Who are Charlotte-Mecklenburg immigrants?

 Hindu woman prays with her face to the sun, as is the Hindu custom, on her door step in a Charlotte suburb. Photo: Nancy Pierce

On Feb. 27, the Charlotte Mayor’s Immigrant Integration Task Force met for the first time. Around the same time, Charlotte Chamber President Bob Morgan signed a letter by the U.S. Chamber of Commerce and the Partnership for a New American Economy to House Speaker John Boehner, urging him to move immigration reform forward this year.

While the chances are slight for federal action to address current immigrant policy challenges, the question of how our local leaders respond to a growing stream of foreign-born Charlotteans has shifted dramatically. Taking the 2007 Mayor’s Immigration Study Commission Report as a starting point, the Mayor’s Task Force is charged to “… research and recommend policies that facilitate access to city services, … address gaps in civic engagement, … seek opportunities to better educate the Charlotte community on how embracing immigrant communities will help move the city forward.”

Learn More

The Census data used in this post are available at the Mayor’s Immigrant Integration Task Force website. See a slide presentation, Immigrants in Charlotte: A Statistical and Spatial Overview.

But, one of the first challenges for the task force members is to develop a clear understanding of who Charlotte’s immigrants are. The popular impression is that our city’s immigrants are overwhelmingly from Latin America and largely working in the blue-collar service jobs. Moreover, critics of immigration tend to portray these newcomers as undocumented and reliant on public services and assistance.

The reality is far more complex. Charlotte is a globalizing city; as such, it attracts new residents, both domestic and international, from across the socioeconomic spectrum. So, yes, the person taking your order at the neighborhood fast-food restaurant may have a foreign accent, and the crew moving materials around a Westinghouse Boulevard warehouse may be listening to Afro-pop on the radio. But, the cardiologist at Carolinas HealthCare System treating your spouse and the center city banker selling capital market products to customers around the world are also increasingly likely to be immigrants.

Using the U.S. Census Bureau’s most recent American Community Survey, we can develop an overview of foreign-born Charlotteans. A conservative estimate is that they are close to 130,000 of your neighbors, making up around 14 percent of Mecklenburg County’s total population. A majority  (50.7 percent) of these immigrants arrived in the United States before 2000. Yet, like domestic immigrants, the stream of new arrivals to Charlotte-Mecklenburg did not slow during the Great Recession. Charlotte may have faced deep economic doldrums, but nearly 6 percent of the immigrants have arrived post-2010, a testament to the city’s continuing attraction as a place in which to secure work and build quality of life. (See the distribution of foreign born population within Mecklenburg County in the map below.)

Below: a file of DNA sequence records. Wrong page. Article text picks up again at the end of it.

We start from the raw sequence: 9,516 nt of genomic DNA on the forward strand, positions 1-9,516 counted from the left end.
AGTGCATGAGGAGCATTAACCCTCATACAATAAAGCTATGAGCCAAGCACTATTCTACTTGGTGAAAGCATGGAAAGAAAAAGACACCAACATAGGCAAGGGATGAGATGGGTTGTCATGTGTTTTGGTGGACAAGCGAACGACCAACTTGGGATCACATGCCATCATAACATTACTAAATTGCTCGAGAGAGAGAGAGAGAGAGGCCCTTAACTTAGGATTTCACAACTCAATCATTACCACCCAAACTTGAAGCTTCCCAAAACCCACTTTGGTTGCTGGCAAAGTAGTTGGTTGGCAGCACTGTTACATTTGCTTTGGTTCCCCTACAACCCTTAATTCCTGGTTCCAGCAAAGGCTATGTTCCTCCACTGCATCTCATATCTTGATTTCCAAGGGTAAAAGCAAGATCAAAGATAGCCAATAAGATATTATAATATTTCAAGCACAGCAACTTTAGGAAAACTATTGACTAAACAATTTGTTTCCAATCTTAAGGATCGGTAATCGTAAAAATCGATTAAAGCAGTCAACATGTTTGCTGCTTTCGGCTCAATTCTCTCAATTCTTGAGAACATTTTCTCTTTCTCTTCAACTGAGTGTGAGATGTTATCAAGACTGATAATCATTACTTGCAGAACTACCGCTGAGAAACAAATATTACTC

The region of birth for immigrants to Charlotte-Mecklenburg is varied. A slight majority (51.5 percent) were born in Latin America. But more than 27 percent were born in Asia, including large proportions coming from India and China. Europeans make up a sizeable 10.9 percent, followed by Africans, 8.4 percent. For geography nerds, the Census Bureau boundaries split the closely watched Middle East region between North Africa, assigned by Census geographers to Africa, and the historical Middle East, apportioned to Asia.

The data do not bear out the popular image of immigrants as poor and confined to low-wage jobs. The median household income for immigrants is $54,419, or 96 percent of what the median native-born Charlotte family earns. Six percent earn more than $200,000, with another 18 percent making more than $100,000. Many are poor; almost 12 percent make less than $15,000, and the next 10 percent make less than $25,000. What about the types of jobs immigrants are filling? More than one-quarter (26.9 percent) work in the management, business, science or arts occupations, generally what are called professional fields. Fewer are employed in natural resource, construction, and maintenance occupations, 19.67 percent. These are generally categorized as blue-collar jobs.

While these data test our perceived notions, a closer analysis reveals divergent differences between Charlotte-Mecklenburg immigrant streams. Not unexpectedly, if one takes into account educational background, language skills and citizenship status, there are powerful effects in immigrant quality of life and receptivity. Through this lens, Charlotte’s immigrants from Europe occupy the top rankings, followed, in order, by Asian, African and Latin American-born immigrants. If we cross-reference these groups against native-born Charlotteans, the European and Asian newcomers are comparatively better off than natives on several educational and economic measures, while Africans and Latin Americans score below the U.S.-born group.

Taking into account the myriad factors affecting immigrant integration, the facts on the ground are that Charlotte-Mecklenburg’s immigrant community is far from monolithic.

What this means is that we need to be strategic if we are going to become a “welcoming city.” A “one-size” policy or plan that targets immigrants born in one region is not the way to go. The good news is that through efforts like the Mayor’s Immigrant Integration Task Force, many of the city’s leading agencies and institutions  are working together to move Charlotte and Mecklenburg County forward to reach its full potential as a leading 21st century global community.